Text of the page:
The pizza giant’s founder and CEO, John Schnatter, notified the Securities and Exchange Commission that he’d adopted a stock trading plan today under which he may sell up to 480,000 company shares, a block worth $36.4 million at today’s closing price of $75.75.
In a late-afternoon filing with the SEC disclosing the plan, Schnatter didn’t provide any more details, such as a timetable for when he would sell and in what amounts.
Company executives often adopt these “10b5-1” plans, named for the SEC rule that governs insider trading. The plans are often approved by a company’s board of directors, and require an executive to sell a certain number of shares at fixed intervals to avoid any appearance they’re trading on inside information.
Today’s filing came after stock markets closed. In extended trading, PZZA shares hardly fluttered, indicating Wall Street wasn’t concerned. That’s not surprising. Even if Schnatter had sold all 480,000 shares today, he’d still own about 10 million, including those subject to options — a stake equal to 26.3% of all outstanding shares. He would still be the company’s single-biggest stockholder, with a total stake worth $758 million.
The filing was noteworthy for another reason. Without explaining why, Papa John’s said it would not disclose any future 10b5-1 plans that might be adopted by other officers or directors. Nor will it report any changes or termination of any publicly announced trading plan, including Schnatter’s, except to the extent required by law.
Schnatter’s plan follows an especially busy month of trading for the executive. Since Aug. 5, he’s sold more than 138,000 shares for $10.5 million; chart, below.
Today’s the Brown-Forman founder’s birthday. Born in Munfordville, Ky., on Sept. 2, 1846, Brown moved to Louisville in 1862, where he attended Male High School. He worked as a pharmaceuticals salesman until starting the future whiskey giant in 1870 with the original Old Forester brand, when he was 24 years old. Brown married Amelia Bryant Owsley in 1876, and they had two children, Owsley and Robinson. George died Jan. 24, 1917 and is buried in Cave Hill Cemetery.
His death at age 70 was front-page news the following day in The Courier-Journal:
Related: With this year’s batch of commemorative Birthday Bourbon, there’s more to celebrate than ever.
A news summary focused on 10 big employers; updated 8:41 a.m.
YUM has agreed to an advance sale of a $464 million slice of its China operations to a prominent Chinese deal maker and the financial affiliate of Chinese Internet giant Alibaba. The deal announced this morning is with Primavera Capital and Ant Financial Services Group. They will buy the shares at an 8% discount to the average price at which Yum China’s shares trade between 31 and 60 days after they’re distributed to Yum shareholders in a spinoff expected by Oct. 31. Yum China will start trading on the New York Stock Exchange as an independent company on Nov. 1 under the ticker symbol “YUMC.”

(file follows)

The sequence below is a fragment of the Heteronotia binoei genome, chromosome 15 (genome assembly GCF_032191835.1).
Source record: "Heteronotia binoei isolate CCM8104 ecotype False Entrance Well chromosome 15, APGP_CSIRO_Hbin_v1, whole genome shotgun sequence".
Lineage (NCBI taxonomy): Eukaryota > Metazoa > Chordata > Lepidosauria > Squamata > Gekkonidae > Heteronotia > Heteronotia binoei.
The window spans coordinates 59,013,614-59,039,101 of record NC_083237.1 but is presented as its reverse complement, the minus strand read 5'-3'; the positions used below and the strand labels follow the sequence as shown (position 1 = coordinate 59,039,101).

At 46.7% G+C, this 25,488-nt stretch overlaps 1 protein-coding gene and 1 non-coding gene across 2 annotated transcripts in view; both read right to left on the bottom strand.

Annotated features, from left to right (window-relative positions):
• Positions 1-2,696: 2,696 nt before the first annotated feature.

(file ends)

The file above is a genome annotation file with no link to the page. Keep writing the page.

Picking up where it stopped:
Louisville-based Yum also announced Primavera founder Dr. Fred Hu, former chairman of Greater China at Goldman Sachs, will become Yum China’s non-executive board chairman. In a statement, Yum CEO Greg Creed said: “The investments from Primavera and Ant Financial in Yum China mark another important milestone in our plans to separate the China business and create a solid foundation for Yum China” (Wall Street Journal and press release).
GE APPLIANCES owner Haier is filling a hole in its product lineup: It will begin to sell Haier-branded gas cooktops, induction cooktops and ovens in the U.K., beginning next year. China-based Haier hasn’t yet released prices or dates when they might appear in other countries, however. Haier bought Louisville-based GE Appliances for $5.6 billion in June, in a bid to gain a stronger presence in the U.S., where it has only 1.1% of the appliance market. The Louisville company employs 6,000 workers at Appliance Park in the south end (CNET).
KFC: YouTube vlogger Hellthy Junk Food has done a blind taste taste of real KFC fried chicken vs. that purportedly leaked super-secret recipe of 11 herbs and spaces founder Harlan Sanders created. Posted Tuesday, the video’d results have already drawn 75,000 views — and they don’t bode well for the chain:
BROWN-FORMAN: Financial news site Seeking Alpha Continue reading “Yum agrees to sell $464M stake in China unit ahead of spinoff; Haier to brand cooktops and ovens in U.K.; plus more (possibly) bad news about the (allegedly) leaked KFC recipe”